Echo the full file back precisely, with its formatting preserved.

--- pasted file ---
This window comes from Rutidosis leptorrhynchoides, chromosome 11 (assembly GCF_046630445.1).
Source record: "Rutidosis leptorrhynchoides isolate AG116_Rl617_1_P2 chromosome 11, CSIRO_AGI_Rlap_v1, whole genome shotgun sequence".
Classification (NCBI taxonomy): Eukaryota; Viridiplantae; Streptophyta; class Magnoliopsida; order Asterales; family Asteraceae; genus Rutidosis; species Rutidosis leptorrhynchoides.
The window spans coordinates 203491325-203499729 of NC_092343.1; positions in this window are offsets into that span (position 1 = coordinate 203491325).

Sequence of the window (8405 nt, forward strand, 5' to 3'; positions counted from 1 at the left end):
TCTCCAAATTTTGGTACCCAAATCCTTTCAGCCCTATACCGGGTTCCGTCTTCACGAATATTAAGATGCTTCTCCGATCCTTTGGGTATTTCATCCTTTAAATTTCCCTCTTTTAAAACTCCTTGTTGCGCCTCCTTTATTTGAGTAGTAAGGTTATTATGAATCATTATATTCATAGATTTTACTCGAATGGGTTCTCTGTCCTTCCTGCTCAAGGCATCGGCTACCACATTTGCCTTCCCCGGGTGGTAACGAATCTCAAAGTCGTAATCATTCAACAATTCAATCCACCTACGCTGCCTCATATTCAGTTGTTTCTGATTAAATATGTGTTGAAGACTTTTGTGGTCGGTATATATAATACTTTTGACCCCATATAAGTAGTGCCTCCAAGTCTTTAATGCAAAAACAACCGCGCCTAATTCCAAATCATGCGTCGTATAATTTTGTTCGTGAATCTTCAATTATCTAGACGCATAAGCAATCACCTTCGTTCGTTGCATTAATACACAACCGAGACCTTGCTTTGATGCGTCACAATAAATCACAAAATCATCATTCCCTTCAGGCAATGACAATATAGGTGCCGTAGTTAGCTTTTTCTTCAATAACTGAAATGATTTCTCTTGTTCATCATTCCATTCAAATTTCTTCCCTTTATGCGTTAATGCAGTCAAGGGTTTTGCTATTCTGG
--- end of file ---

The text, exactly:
This window comes from Rutidosis leptorrhynchoides, chromosome 11 (assembly GCF_046630445.1).
Source record: "Rutidosis leptorrhynchoides isolate AG116_Rl617_1_P2 chromosome 11, CSIRO_AGI_Rlap_v1, whole genome shotgun sequence".
Classification (NCBI taxonomy): Eukaryota; Viridiplantae; Streptophyta; class Magnoliopsida; order Asterales; family Asteraceae; genus Rutidosis; species Rutidosis leptorrhynchoides.
The window spans coordinates 203491325-203499729 of NC_092343.1; positions in this window are offsets into that span (position 1 = coordinate 203491325).

Sequence of the window (8405 nt, forward strand, 5' to 3'; positions counted from 1 at the left end):
TCTCCAAATTTTGGTACCCAAATCCTTTCAGCCCTATACCGGGTTCCGTCTTCACGAATATTAAGATGCTTCTCCGATCCTTTGGGTATTTCATCCTTTAAATTTCCCTCTTTTAAAACTCCTTGTTGCGCCTCCTTTATTTGAGTAGTAAGGTTATTATGAATCATTATATTCATAGATTTTACTCGAATGGGTTCTCTGTCCTTCCTGCTCAAGGCATCGGCTACCACATTTGCCTTCCCCGGGTGGTAACGAATCTCAAAGTCGTAATCATTCAACAATTCAATCCACCTACGCTGCCTCATATTCAGTTGTTTCTGATTAAATATGTGTTGAAGACTTTTGTGGTCGGTATATATAATACTTTTGACCCCATATAAGTAGTGCCTCCAAGTCTTTAATGCAAAAACAACCGCGCCTAATTCCAAATCATGCGTCGTATAATTTTGTTCGTGAATCTTCAATTATCTAGACGCATAAGCAATCACCTTCGTTCGTTGCATTAATACACAACCGAGACCTTGCTTTGATGCGTCACAATAAATCACAAAATCATCATTCCCTTCAGGCAATGACAATATAGGTGCCGTAGTTAGCTTTTTCTTCAATAACTGAAATGATTTCTCTTGTTCATCATTCCATTCAAATTTCTTCCCTTTATGCGTTAATGCAGTCAAGGGTTTTGCTATTCTGG